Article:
Low Carb is arguably the most popular form of dieting in the world, thanks in great part to the many Hollywood stars and fashion models who swear by low carb diets, and to the intensive medical research into this form of weight loss and health maintenance.
Carbohydrates are natural compounds that include starches, celluloses, sugars, and gums and provide a major energy source in our diet. Starchy vegetables like potatoes as well as grains, pastas, and fruits are the most common carbohydrate foods.
Carbohydrates are converted into glucose in the bloodstream, raising the blood sugar levels. Low carb diets hope to prevent triggering exorbitant surges of insulin that functions to combust the blood sugar into energy. Insulin performs a critical function in the body by reducing blood sugar levels and bringing them under control. When blood sugar climbs to inordinate levels, the insulin drives that excess glucose into the fat cells. To put it in simpler terms, too much insulin makes us “get fat”.
The glycemic index (GI) was conceived in 1981 by Dr. David Jenkins as a means to help diabetics select their foods. The greater the number on the GI, the faster the carbohydrates are set free. The carbohydrates that release rapidly into the body are the culprits that cause abrupt surges in insulin. Over time, those high upswings of insulin can induce the body to become insulin resistance (Syndrome X).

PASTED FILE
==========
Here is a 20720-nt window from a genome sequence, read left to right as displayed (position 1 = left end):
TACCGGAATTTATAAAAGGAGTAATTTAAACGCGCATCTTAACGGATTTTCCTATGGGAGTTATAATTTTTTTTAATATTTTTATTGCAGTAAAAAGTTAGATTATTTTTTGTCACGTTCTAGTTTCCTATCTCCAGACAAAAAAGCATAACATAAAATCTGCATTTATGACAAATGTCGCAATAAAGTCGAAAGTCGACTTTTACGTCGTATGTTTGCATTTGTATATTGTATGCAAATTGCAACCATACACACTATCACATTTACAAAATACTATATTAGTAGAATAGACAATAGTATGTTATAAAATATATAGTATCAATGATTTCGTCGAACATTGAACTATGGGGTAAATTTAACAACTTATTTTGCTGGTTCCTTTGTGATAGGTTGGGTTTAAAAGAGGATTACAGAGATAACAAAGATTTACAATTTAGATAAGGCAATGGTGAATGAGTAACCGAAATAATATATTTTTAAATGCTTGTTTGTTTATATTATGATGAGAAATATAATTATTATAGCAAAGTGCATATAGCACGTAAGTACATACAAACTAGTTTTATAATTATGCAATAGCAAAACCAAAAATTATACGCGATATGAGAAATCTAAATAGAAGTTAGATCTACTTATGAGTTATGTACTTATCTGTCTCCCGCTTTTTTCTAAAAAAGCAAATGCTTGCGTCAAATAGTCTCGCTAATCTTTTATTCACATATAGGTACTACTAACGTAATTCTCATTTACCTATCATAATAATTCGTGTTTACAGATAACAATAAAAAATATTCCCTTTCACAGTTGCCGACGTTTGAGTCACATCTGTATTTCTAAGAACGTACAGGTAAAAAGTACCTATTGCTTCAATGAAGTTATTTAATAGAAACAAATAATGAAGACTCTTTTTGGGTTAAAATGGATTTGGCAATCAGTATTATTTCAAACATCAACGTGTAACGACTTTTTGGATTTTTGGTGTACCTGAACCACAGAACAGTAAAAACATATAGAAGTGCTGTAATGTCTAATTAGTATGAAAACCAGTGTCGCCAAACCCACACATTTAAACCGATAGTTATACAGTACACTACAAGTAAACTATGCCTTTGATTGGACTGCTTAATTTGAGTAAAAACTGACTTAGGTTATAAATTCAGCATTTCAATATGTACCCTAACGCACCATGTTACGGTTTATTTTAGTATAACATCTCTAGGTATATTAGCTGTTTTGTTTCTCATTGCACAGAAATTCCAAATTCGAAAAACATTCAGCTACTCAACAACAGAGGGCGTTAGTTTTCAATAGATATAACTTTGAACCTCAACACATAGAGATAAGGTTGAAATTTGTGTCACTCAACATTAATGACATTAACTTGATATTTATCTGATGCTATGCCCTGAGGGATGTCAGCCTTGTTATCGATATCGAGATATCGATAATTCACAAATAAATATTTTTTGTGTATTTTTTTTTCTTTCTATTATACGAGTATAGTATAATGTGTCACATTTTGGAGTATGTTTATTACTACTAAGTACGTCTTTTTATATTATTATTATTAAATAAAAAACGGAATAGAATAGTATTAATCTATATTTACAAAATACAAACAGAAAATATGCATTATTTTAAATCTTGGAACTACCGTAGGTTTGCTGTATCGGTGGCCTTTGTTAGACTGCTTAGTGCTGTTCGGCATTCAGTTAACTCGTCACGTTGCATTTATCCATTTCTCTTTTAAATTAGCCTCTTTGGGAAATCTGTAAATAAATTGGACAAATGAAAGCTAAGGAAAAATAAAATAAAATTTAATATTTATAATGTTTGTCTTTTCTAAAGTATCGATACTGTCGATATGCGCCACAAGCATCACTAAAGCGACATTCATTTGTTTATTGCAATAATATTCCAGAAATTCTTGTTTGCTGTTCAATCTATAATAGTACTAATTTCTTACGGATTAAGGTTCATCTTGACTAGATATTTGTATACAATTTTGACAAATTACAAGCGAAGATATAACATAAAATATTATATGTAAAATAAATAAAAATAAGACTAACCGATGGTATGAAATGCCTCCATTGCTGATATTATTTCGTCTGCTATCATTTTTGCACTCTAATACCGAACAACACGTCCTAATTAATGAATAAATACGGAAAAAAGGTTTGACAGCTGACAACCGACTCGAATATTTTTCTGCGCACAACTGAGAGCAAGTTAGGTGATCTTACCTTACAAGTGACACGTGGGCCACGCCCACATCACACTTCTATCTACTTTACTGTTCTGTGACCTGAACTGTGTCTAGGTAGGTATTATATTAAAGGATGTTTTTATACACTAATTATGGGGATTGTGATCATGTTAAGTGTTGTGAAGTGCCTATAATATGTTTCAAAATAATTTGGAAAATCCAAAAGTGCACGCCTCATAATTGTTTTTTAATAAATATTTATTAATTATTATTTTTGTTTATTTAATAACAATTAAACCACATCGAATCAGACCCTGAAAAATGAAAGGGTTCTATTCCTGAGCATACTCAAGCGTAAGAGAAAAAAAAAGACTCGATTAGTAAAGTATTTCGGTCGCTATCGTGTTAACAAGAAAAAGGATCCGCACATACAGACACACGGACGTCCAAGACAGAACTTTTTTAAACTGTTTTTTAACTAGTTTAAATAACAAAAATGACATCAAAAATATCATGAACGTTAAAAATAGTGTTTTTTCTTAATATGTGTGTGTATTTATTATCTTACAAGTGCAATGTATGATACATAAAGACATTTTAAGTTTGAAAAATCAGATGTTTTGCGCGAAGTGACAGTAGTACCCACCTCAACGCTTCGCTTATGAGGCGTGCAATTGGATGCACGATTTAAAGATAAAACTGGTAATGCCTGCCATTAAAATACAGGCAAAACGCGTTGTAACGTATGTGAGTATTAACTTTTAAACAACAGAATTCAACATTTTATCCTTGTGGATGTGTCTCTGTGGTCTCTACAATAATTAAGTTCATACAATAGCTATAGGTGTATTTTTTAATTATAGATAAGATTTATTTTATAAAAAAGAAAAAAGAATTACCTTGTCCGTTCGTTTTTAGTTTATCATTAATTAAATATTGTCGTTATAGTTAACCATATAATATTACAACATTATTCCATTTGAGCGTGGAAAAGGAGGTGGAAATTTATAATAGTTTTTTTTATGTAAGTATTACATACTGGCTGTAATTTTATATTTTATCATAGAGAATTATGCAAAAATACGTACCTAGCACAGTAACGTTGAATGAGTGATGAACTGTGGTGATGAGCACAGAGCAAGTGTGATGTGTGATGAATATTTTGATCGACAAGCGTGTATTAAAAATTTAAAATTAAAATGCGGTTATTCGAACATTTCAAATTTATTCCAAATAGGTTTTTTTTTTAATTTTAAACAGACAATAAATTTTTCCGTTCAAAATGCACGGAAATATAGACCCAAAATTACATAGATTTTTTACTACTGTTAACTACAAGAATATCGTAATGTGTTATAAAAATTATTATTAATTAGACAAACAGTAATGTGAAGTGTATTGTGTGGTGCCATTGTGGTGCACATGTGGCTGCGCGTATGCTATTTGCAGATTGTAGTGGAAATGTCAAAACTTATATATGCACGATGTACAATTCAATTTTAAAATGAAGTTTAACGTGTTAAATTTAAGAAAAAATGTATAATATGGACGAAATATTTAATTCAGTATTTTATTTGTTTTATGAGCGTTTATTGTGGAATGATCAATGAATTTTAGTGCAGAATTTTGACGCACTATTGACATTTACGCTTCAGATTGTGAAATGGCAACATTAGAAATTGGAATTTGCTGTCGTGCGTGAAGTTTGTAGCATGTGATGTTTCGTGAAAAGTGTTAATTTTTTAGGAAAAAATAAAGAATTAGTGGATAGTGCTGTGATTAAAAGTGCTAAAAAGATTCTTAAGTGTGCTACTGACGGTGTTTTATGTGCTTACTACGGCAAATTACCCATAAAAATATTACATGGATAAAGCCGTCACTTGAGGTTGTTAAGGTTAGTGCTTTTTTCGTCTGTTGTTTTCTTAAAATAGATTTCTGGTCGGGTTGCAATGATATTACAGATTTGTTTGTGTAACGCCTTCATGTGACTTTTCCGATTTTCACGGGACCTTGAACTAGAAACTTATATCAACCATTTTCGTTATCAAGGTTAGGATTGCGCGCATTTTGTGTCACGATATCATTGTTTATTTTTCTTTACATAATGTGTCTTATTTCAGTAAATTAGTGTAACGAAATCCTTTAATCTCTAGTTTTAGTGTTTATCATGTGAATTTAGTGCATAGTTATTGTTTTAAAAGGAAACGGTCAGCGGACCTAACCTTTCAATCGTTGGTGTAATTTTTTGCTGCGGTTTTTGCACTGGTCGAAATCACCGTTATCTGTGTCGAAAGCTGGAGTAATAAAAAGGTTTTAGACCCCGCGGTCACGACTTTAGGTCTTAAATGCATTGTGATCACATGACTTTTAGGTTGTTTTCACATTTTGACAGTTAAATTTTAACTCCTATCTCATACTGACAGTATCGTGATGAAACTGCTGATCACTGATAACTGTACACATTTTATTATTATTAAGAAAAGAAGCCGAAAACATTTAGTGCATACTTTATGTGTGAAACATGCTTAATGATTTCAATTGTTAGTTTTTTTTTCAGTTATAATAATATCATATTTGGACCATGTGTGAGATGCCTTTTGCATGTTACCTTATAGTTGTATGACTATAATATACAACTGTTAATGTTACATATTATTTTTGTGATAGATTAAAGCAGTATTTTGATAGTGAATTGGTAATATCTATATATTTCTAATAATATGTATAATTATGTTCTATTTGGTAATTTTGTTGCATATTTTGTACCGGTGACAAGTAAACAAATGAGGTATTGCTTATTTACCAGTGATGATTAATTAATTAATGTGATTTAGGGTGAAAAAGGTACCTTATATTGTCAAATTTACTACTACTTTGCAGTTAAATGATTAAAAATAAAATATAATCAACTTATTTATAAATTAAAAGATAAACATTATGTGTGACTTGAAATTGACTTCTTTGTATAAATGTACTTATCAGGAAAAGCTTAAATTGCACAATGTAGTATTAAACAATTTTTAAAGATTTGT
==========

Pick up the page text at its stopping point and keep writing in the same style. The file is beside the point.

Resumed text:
Health issues that experts have associated with blood sugar are obesity, diabetes, heart disease, headaches, loss of energy, chronic fatigue, elevated triglycerides, premenstrual syndrome, depression, and yeast infections.
Research has focused on reducing calories by means of a lo carb diet (Zone diet, Atkins diet, Scarsdale diet, etc.) versus low-fat diets (Ornish diet, LEARN diet, etc.). These studies have established that low carb diets, based on vegetables as the sources of protein and fat are linked to less coronary heart disease.
Random, controlled tests determined that fat-restricted diets are no more efficient than calorie restricted diets in accomplishing long term weight loss in obese or overweight people. However, possible beneficial changes in high-density lipoprotein cholesterol and triglyceride values should be measured against potentially unfavorable shifts in low-density lipoprotein cholesterol values when low-carb diets are employed to induce weight loss.
A supervised Dietary Modification Trial discovered that a diet limiting total fat to 20%, and an increased consumption of and fruits and vegetables to at least 5 servings per day, and at least 6 servings grains of daily resulted in:
- No decrease in cardiovascular disease
- An negligible reduction in invasive breast cancer
- No decrease in colorectal cancer
A comparison of the Zone, Atkins, Ornish, and LEARN diets in premenopausal women determined that the greatest benefit resulted from the Atkins diet. The selection of a particular diet for a specific person may be prompted by measuring the insulin secretion of the individual.
Reducing the glycemic [carbohydrate] load in young adults may be especially significant to achieve weight loss among patients with high insulin secretion. This is compatible with prior research of diabetic diets in which low carb diets were more advantageous.
In 2008, the American Diabetes Association released for the first time a Clinical Practice Recommendation, for those with or at risk of Type 2 diabetes, for a low carb diet to reduce weight.